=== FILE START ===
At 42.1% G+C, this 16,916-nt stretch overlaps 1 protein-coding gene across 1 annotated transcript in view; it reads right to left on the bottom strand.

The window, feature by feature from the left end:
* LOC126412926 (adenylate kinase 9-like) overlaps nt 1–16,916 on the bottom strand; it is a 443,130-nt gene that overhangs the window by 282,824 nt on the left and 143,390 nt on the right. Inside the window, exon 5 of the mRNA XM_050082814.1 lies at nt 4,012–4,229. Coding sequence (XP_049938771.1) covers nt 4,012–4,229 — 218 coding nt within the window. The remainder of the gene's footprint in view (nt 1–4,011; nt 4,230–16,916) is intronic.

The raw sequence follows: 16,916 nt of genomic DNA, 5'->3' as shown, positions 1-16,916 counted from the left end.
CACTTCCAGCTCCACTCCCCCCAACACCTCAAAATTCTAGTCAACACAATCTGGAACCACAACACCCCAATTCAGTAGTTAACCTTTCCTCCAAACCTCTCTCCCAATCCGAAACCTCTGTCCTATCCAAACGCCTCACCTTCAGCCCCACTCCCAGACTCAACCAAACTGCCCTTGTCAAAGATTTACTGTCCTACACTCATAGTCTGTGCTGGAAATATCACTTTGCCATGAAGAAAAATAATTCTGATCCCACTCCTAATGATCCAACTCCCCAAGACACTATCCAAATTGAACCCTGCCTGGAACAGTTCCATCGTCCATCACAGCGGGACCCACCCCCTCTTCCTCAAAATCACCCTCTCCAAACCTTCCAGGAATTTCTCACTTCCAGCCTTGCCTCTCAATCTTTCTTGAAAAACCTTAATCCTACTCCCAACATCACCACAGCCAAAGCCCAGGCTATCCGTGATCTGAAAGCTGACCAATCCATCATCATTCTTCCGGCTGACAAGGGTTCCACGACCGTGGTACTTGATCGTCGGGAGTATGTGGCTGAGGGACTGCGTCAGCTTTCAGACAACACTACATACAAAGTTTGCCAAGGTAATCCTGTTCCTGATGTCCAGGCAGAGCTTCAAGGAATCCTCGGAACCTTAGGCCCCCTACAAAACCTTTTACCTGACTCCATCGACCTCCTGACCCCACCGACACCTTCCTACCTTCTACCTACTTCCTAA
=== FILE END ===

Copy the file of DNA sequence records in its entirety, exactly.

At 42.1% G+C, this 16,916-nt stretch overlaps 1 protein-coding gene across 1 annotated transcript in view; it reads right to left on the bottom strand.

The window, feature by feature from the left end:
* LOC126412926 (adenylate kinase 9-like) overlaps nt 1–16,916 on the bottom strand; it is a 443,130-nt gene that overhangs the window by 282,824 nt on the left and 143,390 nt on the right. Inside the window, exon 5 of the mRNA XM_050082814.1 lies at nt 4,012–4,229. Coding sequence (XP_049938771.1) covers nt 4,012–4,229 — 218 coding nt within the window. The remainder of the gene's footprint in view (nt 1–4,011; nt 4,230–16,916) is intronic.

The raw sequence follows: 16,916 nt of genomic DNA, 5'->3' as shown, positions 1-16,916 counted from the left end.
CACTTCCAGCTCCACTCCCCCCAACACCTCAAAATTCTAGTCAACACAATCTGGAACCACAACACCCCAATTCAGTAGTTAACCTTTCCTCCAAACCTCTCTCCCAATCCGAAACCTCTGTCCTATCCAAACGCCTCACCTTCAGCCCCACTCCCAGACTCAACCAAACTGCCCTTGTCAAAGATTTACTGTCCTACACTCATAGTCTGTGCTGGAAATATCACTTTGCCATGAAGAAAAATAATTCTGATCCCACTCCTAATGATCCAACTCCCCAAGACACTATCCAAATTGAACCCTGCCTGGAACAGTTCCATCGTCCATCACAGCGGGACCCACCCCCTCTTCCTCAAAATCACCCTCTCCAAACCTTCCAGGAATTTCTCACTTCCAGCCTTGCCTCTCAATCTTTCTTGAAAAACCTTAATCCTACTCCCAACATCACCACAGCCAAAGCCCAGGCTATCCGTGATCTGAAAGCTGACCAATCCATCATCATTCTTCCGGCTGACAAGGGTTCCACGACCGTGGTACTTGATCGTCGGGAGTATGTGGCTGAGGGACTGCGTCAGCTTTCAGACAACACTACATACAAAGTTTGCCAAGGTAATCCTGTTCCTGATGTCCAGGCAGAGCTTCAAGGAATCCTCGGAACCTTAGGCCCCCTACAAAACCTTTTACCTGACTCCATCGACCTCCTGACCCCACCGACACCTTCCTACCTTCTACCTACTTCCTAA